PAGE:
1. Introduction

In the beginning of the twentieth century, a new area of research began to develop. With the cultivation of tissues (explants) followed by the cultivation of primary cells and later by the development of immortalized, permanent cell lines Cell Culture / Cell Biology became a discipline of its own. These early works already included the use of invertebrates, and even Hymenoptera, when muscle explants from Vespa were cultivated to perform polarization optical experiments with reflected light (Pfeiffer, 1941). Since then reams of vertebrate and invertebrate permanent cell lines have been developed, and many of them are now commercially available from different cell culture collections. There also has been, and continues to be, a growing body of published work on the development and use of hymenopteran tissue and cell cultures (Giauffret, 1971; Kaatz et al., 1985; Greany, 1986; Ferkovich et al., 1994; Rocher et al., 2004).

The lack of immortalized cell lines especially for honey bees, Apis mellifera L., continues, however, to be a major limiting factor of many studies trying to examine physiology and disease. Current studies which use bee cell cultures have thus relied on primary cultures or on non-permanent cell lines of low passage number (Lynn, 2001; Bergem et al., 2006; Barbara et al., 2008; Chan et al., 2010; Hunter, 2010; Poppinga et al., 2012). One of the main drawbacks of such primary cell cultures and non-permanent cell lines is that they are usually produced within the laboratory of origin and are thus not made available for widespread use by other researchers. They might also present problems with reproducibility. Even so, such bee cell cultures are and will be useful for e.g., examining bee cell physiology, host cell-pathogen interactions, or the effects of various chemicals on gene and protein expression in bee cells using modern technology and approaches like genomics or transcriptomics.

In contrast to these cell culture approaches, immortalized, permanent cell lines like those established from many non-hymenopteran insects  (mainly Lepidoptera and Diptera) or vertebrates (mainly mammals) have several important advantages. They provide an excellent system to study cellular events, such as gene expression, DNA replication, pathogen interactions and more. They also provide a reproducible system which can be shared and replicated in many laboratories. Thus, as long as a permanent honey bee cell line is not available, insect cell cultures other than Apis mellifera should be screened for their suitability to examine aspects of honey bee biology and pathology. The usefulness of such an approach has been proven recently, when the first heterologous cell culture model for a honey bee pathogen has been reported (Gisder et al., 2011). The cell line IPL-LD65Y, a permanent lepidopteran cell line established from the gypsy moth, Lymantria dispar, was shown to be susceptible to infection by honey bee pathogenic microsporidia (N. apis and N. ceranae) and to support the entire life cycle of Nosema spp. in cell culture providing a new model of microsporidiosis (Troemel, 2011).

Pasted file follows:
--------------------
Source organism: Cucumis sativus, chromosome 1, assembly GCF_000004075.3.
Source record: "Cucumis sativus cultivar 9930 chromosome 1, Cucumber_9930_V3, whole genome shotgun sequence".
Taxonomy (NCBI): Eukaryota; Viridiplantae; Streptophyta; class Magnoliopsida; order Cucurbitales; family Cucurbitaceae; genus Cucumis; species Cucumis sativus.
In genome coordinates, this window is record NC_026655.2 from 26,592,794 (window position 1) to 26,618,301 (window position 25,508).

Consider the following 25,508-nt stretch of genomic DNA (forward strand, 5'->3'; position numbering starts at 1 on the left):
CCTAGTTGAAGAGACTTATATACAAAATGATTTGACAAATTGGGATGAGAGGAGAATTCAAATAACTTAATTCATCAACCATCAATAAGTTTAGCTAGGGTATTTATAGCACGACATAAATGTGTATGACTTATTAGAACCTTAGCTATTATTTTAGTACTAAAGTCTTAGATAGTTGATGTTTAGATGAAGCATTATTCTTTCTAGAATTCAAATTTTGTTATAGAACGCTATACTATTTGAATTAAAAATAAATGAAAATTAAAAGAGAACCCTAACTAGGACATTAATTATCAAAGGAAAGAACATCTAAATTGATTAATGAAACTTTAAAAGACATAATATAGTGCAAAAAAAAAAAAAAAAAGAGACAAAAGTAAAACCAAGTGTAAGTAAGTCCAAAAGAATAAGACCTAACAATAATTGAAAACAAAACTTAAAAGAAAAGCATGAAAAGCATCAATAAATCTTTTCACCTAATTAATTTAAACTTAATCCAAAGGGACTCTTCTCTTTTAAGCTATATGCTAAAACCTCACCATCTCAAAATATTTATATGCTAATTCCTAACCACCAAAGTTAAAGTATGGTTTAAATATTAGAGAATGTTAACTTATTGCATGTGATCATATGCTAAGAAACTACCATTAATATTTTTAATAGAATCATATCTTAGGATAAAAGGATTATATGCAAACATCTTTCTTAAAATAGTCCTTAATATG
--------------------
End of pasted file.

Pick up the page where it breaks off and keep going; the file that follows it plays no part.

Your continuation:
To further cell culture based experiments in bee research, we here present protocols for both the isolation and cultivation of non-permanent honey bee cells and the cultivation of permanent insect cell lines proven to be suitable for honey bee research, most of them established from Lepidoptera. We hope that these protocols will foster progress in the development of techniques for the isolation and cultivation of permanent honey bee cell lines.